Paul says he is considering 2016 presidential bid
WASHINGTON -- Republican Sen. Rand Paul of Kentucky, popular with conservatives and libertarians in the GOP, said Wednesday he is considering a presidential campaign in 2016 but will not make a decision before next year.
Paul said at a breakfast sponsored by The Christian Science Monitor that he wants to be part of the national debate and said that remaining open to a presidential bid would give him a broad audience on a number of policy issues.
"I want to be part of the national debate. Whether I run or not, being considered is something that allows me to have, I think, a larger microphone," Paul said. He added: "We're considering it. We won't make a decision before 2014."
Paul has already announced plans to travel to some of the early voting states this year. He will headline the Iowa Republican Party's Lincoln Day Dinner on May 10 and deliver the keynote address at the New Hampshire Republican Party's first Liberty Dinner on May 20. Paul said he intended to travel to South Carolina this summer.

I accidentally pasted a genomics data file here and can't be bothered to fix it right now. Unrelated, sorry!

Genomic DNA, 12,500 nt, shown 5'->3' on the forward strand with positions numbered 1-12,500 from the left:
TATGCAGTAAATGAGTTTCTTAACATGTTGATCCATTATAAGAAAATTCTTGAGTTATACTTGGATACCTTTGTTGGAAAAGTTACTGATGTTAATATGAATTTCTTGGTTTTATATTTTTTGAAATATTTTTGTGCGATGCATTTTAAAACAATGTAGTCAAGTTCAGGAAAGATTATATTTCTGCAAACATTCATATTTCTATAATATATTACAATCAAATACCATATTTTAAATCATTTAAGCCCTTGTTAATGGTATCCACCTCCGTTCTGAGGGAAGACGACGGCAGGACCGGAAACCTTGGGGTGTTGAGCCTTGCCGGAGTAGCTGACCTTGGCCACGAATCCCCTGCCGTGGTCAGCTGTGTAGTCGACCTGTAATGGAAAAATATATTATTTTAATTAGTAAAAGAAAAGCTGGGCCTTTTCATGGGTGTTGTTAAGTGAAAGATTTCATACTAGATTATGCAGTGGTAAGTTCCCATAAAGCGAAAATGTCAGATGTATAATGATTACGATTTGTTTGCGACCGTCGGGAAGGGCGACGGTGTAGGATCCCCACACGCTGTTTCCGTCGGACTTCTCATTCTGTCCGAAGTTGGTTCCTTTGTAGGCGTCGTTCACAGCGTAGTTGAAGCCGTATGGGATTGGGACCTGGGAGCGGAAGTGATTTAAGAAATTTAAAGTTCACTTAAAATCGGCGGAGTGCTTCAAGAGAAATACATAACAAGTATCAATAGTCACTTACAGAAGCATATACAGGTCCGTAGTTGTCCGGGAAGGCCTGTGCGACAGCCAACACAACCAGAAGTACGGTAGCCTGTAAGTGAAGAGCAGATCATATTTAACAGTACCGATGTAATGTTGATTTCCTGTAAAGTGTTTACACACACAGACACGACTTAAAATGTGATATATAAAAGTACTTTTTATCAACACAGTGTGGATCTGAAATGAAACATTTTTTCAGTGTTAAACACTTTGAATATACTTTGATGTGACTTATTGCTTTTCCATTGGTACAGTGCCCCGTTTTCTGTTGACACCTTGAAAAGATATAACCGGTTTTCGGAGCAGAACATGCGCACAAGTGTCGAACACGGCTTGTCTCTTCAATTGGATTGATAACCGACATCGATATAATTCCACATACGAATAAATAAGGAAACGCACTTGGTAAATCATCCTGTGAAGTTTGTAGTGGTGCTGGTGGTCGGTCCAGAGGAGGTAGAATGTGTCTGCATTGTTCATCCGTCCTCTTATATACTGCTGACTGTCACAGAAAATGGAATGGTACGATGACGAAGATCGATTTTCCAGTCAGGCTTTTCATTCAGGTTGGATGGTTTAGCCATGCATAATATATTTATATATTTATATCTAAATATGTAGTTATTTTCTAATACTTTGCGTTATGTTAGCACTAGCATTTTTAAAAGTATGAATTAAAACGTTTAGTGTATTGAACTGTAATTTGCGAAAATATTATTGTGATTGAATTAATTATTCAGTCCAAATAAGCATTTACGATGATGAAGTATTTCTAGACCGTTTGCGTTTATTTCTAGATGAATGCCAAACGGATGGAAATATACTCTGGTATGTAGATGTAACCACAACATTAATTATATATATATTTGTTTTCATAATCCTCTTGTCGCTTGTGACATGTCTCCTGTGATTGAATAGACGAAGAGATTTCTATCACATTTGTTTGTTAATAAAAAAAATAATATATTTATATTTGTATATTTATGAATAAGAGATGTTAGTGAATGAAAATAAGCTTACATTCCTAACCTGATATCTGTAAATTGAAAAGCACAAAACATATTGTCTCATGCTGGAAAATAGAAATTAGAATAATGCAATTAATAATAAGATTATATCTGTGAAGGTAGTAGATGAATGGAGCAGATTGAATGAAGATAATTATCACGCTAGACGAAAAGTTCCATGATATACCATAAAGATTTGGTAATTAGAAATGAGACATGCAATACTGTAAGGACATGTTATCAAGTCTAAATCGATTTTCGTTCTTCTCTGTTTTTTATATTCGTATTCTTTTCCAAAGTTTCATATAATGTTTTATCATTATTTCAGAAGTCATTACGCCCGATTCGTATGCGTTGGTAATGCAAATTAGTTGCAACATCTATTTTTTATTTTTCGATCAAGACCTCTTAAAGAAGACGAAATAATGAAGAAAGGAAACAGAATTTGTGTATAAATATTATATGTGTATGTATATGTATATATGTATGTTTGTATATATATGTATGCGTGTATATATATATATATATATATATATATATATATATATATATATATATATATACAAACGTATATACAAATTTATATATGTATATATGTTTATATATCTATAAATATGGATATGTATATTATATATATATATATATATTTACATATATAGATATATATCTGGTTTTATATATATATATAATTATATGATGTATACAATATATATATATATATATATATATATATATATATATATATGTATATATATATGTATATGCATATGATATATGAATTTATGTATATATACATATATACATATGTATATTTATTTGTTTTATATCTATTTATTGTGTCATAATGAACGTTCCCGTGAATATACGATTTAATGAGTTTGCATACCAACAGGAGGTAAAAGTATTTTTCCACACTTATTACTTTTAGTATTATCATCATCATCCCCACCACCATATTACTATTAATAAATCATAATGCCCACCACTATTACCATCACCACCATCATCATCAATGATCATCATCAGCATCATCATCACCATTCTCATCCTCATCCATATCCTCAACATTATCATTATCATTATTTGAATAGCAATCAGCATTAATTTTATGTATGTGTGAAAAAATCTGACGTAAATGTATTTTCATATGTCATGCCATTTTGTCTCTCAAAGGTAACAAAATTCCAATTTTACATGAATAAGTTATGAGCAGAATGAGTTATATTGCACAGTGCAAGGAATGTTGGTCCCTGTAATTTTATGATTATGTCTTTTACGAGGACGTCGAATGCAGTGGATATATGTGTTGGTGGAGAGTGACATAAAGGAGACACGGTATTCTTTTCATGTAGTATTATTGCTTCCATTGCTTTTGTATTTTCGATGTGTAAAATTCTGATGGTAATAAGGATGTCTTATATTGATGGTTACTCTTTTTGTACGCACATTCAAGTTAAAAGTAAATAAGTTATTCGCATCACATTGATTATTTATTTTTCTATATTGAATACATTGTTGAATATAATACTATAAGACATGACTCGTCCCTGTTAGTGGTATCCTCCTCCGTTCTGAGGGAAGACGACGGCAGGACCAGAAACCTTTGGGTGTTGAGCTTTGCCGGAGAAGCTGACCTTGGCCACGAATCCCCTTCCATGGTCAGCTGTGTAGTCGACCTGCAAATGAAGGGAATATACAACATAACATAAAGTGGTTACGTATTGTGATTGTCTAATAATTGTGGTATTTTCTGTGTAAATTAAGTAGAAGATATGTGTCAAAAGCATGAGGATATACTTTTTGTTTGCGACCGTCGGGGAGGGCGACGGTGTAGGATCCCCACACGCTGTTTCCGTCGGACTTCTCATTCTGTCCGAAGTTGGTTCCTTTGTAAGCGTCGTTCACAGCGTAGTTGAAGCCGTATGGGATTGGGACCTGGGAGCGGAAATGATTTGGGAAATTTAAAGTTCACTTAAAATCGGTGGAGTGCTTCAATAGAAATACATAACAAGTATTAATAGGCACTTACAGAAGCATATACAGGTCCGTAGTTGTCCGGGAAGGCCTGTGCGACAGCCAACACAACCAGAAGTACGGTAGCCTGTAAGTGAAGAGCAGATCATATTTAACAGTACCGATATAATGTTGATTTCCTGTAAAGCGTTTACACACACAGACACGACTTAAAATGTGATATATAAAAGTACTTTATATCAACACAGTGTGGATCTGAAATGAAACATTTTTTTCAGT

Paul has established himself as a favorite of the tea party movement and delivered a tea party response to President Barack Obama's State of the Union address earlier this year. He won a symbolic presidential preference poll of conservative activists in March and spoke at Howard University earlier this month, arguing that Republicans need to appeal to black voters and other minorities.
Paul is the son of former Texas Rep. Ron Paul, a libertarian Republican who sought the presidency in 1988, 2008 and 2012.
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